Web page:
One of the first two recipients of a PhD in anthropology at the UA, the late Joe Ben Wheat is the author of "Blanket Weaving in the Southwest," which retire Arizona State Museum curator Anne Lane Hedlund edited and published in 2003. Hedlund's books include "Reflections of the Weaver’s World," "Navajo Weaving in the Late 20th Century," "Navajo Weavings from the Andy Williams Collection, and Gloria F. Ross & Modern Tapestry." Hedlund also is curator of many textile exhibits and has presented countless public lectures around the world.
The state museum's new textile databases were engineered by state museum webmaster Laura LePere and applications programmer Michael Ornelas, with contributions by David Hayden of Museum Data Solutions and many other valuable participants who are acknowledged on each website.
The Arizona State Museum on the University of Arizona campus has launched two new, searchable, illustrated databases designed to share the artistry and study of Southwestern textiles with the world.
The Arizona State Museum Southwest Textile Database, available on the Arizona State Museum website, include nearly every Southwest textile in the museum's collection – about 600 of them. The separate Joe Ben Wheat Southwest Textile Database, also on the Arizona State Museum website, includes more than 1,300 specimens from other public collections, studied by the late Joe Ben Wheat textile authority at the University of Colorado at Boulder
Also available on the museum website is extensive background information and helpful guides for understanding the evolution of three cultural textile traditions in the American Southwest, amongst Navajo, Pueblo and Spanish-American cultures. Focused on the 19th and early 20th centuries, the information spans three major periods: from the time of Spanish governance to 1821, the Mexican era until 1846 and the American and early reservation period since then.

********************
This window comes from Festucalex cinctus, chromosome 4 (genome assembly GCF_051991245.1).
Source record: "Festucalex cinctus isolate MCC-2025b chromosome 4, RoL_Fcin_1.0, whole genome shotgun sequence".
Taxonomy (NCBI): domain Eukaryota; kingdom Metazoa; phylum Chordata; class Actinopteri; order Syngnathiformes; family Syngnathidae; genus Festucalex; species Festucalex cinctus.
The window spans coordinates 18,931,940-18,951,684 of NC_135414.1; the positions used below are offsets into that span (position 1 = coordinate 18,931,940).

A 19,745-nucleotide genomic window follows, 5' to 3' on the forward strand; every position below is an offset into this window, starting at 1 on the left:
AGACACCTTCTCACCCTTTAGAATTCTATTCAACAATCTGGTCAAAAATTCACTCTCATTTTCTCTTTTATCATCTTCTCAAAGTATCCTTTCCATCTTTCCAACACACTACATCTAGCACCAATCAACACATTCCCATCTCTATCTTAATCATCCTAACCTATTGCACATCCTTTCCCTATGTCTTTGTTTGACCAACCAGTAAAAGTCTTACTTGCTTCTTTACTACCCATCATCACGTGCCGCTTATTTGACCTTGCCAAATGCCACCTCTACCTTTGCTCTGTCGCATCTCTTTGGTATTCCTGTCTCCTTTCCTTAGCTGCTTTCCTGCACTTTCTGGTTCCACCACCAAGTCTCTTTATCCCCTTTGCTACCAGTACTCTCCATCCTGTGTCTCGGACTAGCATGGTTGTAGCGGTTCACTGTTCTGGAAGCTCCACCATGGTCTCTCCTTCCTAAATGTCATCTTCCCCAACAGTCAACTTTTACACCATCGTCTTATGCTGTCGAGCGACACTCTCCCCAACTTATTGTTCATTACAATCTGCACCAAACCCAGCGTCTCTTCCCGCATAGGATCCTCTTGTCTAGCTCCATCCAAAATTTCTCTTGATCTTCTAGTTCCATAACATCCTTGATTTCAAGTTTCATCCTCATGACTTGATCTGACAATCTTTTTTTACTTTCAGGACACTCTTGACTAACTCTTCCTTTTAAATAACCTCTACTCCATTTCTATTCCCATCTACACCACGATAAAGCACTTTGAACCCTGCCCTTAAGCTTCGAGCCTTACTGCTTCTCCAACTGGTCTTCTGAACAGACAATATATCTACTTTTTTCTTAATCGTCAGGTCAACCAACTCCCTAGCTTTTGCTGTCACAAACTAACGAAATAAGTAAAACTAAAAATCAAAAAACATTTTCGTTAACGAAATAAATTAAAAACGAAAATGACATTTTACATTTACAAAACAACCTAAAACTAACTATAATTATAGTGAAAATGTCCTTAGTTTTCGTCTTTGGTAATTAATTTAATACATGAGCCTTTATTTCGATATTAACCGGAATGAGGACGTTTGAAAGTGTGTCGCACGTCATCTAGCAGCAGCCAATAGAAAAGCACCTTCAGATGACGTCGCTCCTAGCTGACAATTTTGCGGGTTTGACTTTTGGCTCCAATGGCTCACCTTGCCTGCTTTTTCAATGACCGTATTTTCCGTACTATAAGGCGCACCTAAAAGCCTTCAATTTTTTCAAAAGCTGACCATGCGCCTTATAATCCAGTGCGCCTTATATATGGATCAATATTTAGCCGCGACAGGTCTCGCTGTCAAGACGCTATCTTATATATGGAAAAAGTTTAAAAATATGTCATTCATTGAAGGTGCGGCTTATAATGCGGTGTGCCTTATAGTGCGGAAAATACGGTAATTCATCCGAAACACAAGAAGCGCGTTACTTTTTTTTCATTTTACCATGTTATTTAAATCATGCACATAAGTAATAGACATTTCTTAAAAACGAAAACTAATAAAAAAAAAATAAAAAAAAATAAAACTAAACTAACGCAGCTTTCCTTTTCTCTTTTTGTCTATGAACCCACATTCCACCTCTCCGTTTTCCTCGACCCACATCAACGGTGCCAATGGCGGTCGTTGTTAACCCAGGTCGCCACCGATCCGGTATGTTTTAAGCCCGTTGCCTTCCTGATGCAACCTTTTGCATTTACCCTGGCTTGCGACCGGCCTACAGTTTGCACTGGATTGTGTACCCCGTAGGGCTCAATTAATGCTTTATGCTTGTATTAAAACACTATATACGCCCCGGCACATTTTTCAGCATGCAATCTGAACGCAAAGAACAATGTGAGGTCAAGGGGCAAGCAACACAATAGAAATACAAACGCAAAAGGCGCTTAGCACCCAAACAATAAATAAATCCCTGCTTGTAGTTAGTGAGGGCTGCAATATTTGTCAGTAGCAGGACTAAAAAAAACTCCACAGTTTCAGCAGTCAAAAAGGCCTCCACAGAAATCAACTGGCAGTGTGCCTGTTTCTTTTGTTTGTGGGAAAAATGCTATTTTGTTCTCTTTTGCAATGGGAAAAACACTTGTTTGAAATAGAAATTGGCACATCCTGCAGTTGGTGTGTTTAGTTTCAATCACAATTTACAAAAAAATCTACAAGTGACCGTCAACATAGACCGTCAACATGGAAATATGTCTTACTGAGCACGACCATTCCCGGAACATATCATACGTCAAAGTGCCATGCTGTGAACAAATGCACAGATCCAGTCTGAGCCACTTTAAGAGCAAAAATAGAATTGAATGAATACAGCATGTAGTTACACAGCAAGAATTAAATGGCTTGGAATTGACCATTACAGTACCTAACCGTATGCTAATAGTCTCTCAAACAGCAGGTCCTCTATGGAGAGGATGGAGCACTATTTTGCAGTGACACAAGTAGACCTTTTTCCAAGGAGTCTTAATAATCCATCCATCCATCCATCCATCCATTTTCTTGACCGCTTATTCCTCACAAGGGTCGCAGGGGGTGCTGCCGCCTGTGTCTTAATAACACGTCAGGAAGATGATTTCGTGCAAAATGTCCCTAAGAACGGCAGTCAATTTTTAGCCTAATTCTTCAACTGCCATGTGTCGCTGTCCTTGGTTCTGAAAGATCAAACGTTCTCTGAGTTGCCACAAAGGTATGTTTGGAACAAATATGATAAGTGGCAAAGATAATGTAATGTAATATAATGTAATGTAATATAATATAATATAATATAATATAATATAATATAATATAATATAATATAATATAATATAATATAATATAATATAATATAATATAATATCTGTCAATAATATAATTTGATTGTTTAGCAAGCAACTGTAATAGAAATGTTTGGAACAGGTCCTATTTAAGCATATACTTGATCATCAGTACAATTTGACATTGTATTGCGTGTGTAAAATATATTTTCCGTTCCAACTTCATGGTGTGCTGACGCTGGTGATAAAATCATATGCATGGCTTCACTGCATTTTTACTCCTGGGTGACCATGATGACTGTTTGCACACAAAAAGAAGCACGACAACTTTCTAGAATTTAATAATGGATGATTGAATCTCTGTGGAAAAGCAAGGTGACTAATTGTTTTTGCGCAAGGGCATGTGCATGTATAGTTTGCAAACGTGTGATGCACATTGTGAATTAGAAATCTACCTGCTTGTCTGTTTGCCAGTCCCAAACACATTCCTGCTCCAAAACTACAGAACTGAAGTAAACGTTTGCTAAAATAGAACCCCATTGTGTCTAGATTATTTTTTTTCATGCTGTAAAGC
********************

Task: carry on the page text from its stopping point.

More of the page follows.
The new databases represent the culmination of decades of research by two world-renowned textile authorities – Wheat and Ann Lane Hedlund, who recently retired as curator at Arizona State Museum and UA anthropology professor.
"These tools can be used by anyone to create absolutely new knowledge about the Southwest's Native American and European-influenced textile traditions. Most importantly, as an anthropologist who studies both living and long past artists, I want artists of all stripes to have access to this wondrous visual and technical compilation," Hedlund said.
Those who might benefit from the databases include museum curators with Southwest textiles in their collections, scholars interested in Southwest history and material culture, hand weavers and artists seeking the roots of Southwest weaving, and collectors and others who appreciate worldwide crafts, folk art and art of all time, Hedlund said.
"And certainly students of all ages – I hope students will enjoy exploring the information and will get it to tell us things that we've never known before," she added.
Though other online databases of museum collections – such as ceramics and other media – exist, the new textile databases are unique in the amount of detail they offer, as well as their query-based interactivity functions, Hedlund said.
For example, users can easily search by keyword, culture, time period and more.
"It's also a first to have such stellar visual, technical, and historical selections from so many museum collections gathered in one place for comparisons," Hedlund said. "I know of nothing that allows visitors as much access and ability to query the data as this incredible store of information does. We included nearly every Southwest textile in our collection, some 600 examples, and just over 1,300 specimens studied by Wheat in 50 other public collections."